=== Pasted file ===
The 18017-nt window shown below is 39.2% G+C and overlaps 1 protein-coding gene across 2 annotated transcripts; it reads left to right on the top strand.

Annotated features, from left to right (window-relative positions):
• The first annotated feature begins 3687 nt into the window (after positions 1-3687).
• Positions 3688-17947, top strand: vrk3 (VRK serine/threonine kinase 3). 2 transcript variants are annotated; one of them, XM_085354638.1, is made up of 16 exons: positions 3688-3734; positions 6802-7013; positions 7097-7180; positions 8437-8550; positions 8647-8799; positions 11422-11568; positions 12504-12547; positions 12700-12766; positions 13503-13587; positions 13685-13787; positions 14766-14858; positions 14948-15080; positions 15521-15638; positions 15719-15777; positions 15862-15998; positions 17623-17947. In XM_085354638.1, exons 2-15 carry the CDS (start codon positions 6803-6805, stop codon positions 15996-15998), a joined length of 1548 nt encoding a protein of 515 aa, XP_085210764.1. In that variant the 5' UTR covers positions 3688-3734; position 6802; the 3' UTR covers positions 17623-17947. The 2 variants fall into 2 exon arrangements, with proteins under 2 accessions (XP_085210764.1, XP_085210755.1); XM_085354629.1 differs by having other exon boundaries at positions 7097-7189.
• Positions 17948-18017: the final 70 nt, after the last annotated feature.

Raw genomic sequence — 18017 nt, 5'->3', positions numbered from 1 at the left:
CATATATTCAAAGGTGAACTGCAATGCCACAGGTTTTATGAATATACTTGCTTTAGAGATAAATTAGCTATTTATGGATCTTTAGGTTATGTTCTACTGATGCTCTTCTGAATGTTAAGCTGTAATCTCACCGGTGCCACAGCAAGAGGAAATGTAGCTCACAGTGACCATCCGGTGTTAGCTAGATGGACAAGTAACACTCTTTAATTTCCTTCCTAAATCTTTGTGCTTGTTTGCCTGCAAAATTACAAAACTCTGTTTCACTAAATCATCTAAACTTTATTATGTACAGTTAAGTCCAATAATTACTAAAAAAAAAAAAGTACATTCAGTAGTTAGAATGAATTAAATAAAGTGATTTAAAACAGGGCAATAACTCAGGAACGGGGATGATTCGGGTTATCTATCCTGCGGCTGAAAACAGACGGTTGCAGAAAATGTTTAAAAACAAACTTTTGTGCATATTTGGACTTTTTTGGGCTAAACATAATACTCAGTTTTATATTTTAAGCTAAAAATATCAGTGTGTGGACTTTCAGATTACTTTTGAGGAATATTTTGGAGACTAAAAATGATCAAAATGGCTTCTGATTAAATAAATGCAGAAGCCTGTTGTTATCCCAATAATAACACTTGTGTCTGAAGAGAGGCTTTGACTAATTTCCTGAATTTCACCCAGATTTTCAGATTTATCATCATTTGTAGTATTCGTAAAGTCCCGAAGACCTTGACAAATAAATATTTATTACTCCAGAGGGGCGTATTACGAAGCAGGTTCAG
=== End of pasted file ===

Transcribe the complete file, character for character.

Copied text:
The 18017-nt window shown below is 39.2% G+C and overlaps 1 protein-coding gene across 2 annotated transcripts; it reads left to right on the top strand.

Annotated features, from left to right (window-relative positions):
• The first annotated feature begins 3687 nt into the window (after positions 1-3687).
• Positions 3688-17947, top strand: vrk3 (VRK serine/threonine kinase 3). 2 transcript variants are annotated; one of them, XM_085354638.1, is made up of 16 exons: positions 3688-3734; positions 6802-7013; positions 7097-7180; positions 8437-8550; positions 8647-8799; positions 11422-11568; positions 12504-12547; positions 12700-12766; positions 13503-13587; positions 13685-13787; positions 14766-14858; positions 14948-15080; positions 15521-15638; positions 15719-15777; positions 15862-15998; positions 17623-17947. In XM_085354638.1, exons 2-15 carry the CDS (start codon positions 6803-6805, stop codon positions 15996-15998), a joined length of 1548 nt encoding a protein of 515 aa, XP_085210764.1. In that variant the 5' UTR covers positions 3688-3734; position 6802; the 3' UTR covers positions 17623-17947. The 2 variants fall into 2 exon arrangements, with proteins under 2 accessions (XP_085210764.1, XP_085210755.1); XM_085354629.1 differs by having other exon boundaries at positions 7097-7189.
• Positions 17948-18017: the final 70 nt, after the last annotated feature.

Raw genomic sequence — 18017 nt, 5'->3', positions numbered from 1 at the left:
CATATATTCAAAGGTGAACTGCAATGCCACAGGTTTTATGAATATACTTGCTTTAGAGATAAATTAGCTATTTATGGATCTTTAGGTTATGTTCTACTGATGCTCTTCTGAATGTTAAGCTGTAATCTCACCGGTGCCACAGCAAGAGGAAATGTAGCTCACAGTGACCATCCGGTGTTAGCTAGATGGACAAGTAACACTCTTTAATTTCCTTCCTAAATCTTTGTGCTTGTTTGCCTGCAAAATTACAAAACTCTGTTTCACTAAATCATCTAAACTTTATTATGTACAGTTAAGTCCAATAATTACTAAAAAAAAAAAAGTACATTCAGTAGTTAGAATGAATTAAATAAAGTGATTTAAAACAGGGCAATAACTCAGGAACGGGGATGATTCGGGTTATCTATCCTGCGGCTGAAAACAGACGGTTGCAGAAAATGTTTAAAAACAAACTTTTGTGCATATTTGGACTTTTTTGGGCTAAACATAATACTCAGTTTTATATTTTAAGCTAAAAATATCAGTGTGTGGACTTTCAGATTACTTTTGAGGAATATTTTGGAGACTAAAAATGATCAAAATGGCTTCTGATTAAATAAATGCAGAAGCCTGTTGTTATCCCAATAATAACACTTGTGTCTGAAGAGAGGCTTTGACTAATTTCCTGAATTTCACCCAGATTTTCAGATTTATCATCATTTGTAGTATTCGTAAAGTCCCGAAGACCTTGACAAATAAATATTTATTACTCCAGAGGGGCGTATTACGAAGCAGGTTCAG